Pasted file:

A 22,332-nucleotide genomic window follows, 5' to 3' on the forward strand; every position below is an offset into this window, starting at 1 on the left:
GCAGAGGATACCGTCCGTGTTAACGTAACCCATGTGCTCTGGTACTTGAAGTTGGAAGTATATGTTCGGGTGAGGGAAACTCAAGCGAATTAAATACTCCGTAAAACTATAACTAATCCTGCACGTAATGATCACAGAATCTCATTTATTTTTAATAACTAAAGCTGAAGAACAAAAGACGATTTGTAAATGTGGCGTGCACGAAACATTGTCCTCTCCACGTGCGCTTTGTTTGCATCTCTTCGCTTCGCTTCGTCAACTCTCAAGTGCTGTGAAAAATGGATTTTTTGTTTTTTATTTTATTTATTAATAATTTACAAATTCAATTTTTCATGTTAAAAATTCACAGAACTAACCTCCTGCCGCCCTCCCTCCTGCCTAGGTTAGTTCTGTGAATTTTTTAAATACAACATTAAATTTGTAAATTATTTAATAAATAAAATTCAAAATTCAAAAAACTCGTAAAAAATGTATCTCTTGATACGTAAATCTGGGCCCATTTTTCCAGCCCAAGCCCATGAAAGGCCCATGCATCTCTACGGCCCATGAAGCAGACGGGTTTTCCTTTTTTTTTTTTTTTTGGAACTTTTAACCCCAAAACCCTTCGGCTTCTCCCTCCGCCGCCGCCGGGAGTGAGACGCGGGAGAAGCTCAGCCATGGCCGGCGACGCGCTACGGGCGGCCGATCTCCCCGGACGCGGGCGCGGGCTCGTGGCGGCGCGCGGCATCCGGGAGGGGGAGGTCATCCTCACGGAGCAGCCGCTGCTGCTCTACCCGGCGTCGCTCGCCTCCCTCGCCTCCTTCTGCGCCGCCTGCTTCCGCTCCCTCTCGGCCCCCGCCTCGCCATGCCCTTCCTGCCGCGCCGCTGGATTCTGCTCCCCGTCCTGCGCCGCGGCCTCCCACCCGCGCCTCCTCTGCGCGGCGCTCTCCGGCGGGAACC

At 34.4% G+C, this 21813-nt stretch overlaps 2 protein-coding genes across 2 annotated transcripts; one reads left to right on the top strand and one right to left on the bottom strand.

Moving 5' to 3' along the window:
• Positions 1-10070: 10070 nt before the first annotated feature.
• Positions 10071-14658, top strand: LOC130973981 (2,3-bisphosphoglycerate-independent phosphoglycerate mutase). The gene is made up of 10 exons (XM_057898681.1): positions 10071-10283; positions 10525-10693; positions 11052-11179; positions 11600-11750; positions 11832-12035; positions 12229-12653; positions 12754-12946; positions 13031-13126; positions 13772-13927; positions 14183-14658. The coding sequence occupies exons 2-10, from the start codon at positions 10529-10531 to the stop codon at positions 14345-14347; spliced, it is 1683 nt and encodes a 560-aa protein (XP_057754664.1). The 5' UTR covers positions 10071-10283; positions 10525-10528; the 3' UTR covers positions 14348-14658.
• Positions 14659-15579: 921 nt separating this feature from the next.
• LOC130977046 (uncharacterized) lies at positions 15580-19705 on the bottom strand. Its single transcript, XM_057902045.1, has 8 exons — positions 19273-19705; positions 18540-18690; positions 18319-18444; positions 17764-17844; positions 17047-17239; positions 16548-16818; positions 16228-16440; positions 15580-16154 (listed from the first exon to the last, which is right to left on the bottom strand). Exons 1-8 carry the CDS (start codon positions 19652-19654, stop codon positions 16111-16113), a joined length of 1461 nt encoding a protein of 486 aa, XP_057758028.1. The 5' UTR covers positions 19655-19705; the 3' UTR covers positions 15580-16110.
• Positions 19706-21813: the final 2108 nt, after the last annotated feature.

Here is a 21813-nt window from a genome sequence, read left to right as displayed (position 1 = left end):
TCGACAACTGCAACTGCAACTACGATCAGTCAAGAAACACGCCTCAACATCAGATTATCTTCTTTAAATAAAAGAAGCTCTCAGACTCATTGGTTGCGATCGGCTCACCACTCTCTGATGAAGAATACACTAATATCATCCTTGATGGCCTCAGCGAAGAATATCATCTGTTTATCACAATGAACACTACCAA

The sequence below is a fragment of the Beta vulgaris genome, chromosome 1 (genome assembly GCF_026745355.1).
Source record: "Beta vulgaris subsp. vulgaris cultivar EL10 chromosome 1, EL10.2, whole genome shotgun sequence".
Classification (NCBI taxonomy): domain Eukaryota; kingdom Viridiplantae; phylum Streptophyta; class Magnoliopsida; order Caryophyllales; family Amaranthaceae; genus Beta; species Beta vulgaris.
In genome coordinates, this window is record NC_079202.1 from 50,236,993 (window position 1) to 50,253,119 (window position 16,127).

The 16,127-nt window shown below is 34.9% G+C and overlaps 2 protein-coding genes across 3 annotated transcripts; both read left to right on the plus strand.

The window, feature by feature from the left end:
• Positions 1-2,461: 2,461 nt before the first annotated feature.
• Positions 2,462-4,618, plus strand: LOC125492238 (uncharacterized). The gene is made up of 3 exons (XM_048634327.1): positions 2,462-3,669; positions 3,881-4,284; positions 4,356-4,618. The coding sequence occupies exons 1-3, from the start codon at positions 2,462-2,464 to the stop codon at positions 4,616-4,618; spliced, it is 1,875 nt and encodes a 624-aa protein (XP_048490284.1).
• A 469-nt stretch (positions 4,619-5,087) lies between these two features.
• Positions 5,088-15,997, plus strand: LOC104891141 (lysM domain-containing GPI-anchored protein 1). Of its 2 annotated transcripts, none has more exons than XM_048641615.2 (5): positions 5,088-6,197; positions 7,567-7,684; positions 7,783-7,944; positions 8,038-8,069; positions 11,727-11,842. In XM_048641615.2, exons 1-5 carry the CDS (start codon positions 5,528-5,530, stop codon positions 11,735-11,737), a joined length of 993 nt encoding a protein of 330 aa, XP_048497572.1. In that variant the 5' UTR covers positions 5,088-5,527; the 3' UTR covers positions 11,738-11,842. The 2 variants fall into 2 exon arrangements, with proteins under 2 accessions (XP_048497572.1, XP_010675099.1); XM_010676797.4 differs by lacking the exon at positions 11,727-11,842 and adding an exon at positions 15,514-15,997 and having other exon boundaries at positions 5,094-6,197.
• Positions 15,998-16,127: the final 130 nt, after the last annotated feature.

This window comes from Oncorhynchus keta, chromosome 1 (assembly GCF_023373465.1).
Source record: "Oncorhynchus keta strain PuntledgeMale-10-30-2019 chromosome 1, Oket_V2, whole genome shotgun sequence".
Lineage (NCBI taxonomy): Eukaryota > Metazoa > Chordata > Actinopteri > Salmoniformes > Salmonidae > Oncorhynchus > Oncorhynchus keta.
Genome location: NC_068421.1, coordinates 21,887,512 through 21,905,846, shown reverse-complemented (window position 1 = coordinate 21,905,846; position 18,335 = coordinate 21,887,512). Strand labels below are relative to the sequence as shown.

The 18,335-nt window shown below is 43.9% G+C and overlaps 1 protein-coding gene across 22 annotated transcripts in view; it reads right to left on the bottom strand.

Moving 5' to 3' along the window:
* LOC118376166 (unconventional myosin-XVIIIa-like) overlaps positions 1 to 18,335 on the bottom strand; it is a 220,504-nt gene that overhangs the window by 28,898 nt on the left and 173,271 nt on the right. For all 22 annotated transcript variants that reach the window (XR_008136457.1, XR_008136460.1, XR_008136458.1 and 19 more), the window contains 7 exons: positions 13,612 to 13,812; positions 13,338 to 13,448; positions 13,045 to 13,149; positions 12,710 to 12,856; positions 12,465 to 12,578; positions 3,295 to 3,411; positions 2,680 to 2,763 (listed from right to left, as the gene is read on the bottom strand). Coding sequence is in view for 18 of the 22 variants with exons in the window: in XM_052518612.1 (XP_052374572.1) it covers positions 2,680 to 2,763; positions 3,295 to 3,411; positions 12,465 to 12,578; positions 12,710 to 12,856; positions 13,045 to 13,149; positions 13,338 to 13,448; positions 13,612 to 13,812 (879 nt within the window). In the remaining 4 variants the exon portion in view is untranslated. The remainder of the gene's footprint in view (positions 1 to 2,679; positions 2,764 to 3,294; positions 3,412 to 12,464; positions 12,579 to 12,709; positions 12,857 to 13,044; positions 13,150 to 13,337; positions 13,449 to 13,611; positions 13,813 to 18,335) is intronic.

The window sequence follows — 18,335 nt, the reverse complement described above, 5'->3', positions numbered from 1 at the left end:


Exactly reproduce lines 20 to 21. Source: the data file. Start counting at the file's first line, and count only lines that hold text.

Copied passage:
• A 469-nt stretch (positions 4,619-5,087) lies between these two features.
• Positions 5,088-15,997, plus strand: LOC104891141 (lysM domain-containing GPI-anchored protein 1). Of its 2 annotated transcripts, none has more exons than XM_048641615.2 (5): positions 5,088-6,197; positions 7,567-7,684; positions 7,783-7,944; positions 8,038-8,069; positions 11,727-11,842. In XM_048641615.2, exons 1-5 carry the CDS (start codon positions 5,528-5,530, stop codon positions 11,735-11,737), a joined length of 993 nt encoding a protein of 330 aa, XP_048497572.1. In that variant the 5' UTR covers positions 5,088-5,527; the 3' UTR covers positions 11,738-11,842. The 2 variants fall into 2 exon arrangements, with proteins under 2 accessions (XP_048497572.1, XP_010675099.1); XM_010676797.4 differs by lacking the exon at positions 11,727-11,842 and adding an exon at positions 15,514-15,997 and having other exon boundaries at positions 5,094-6,197.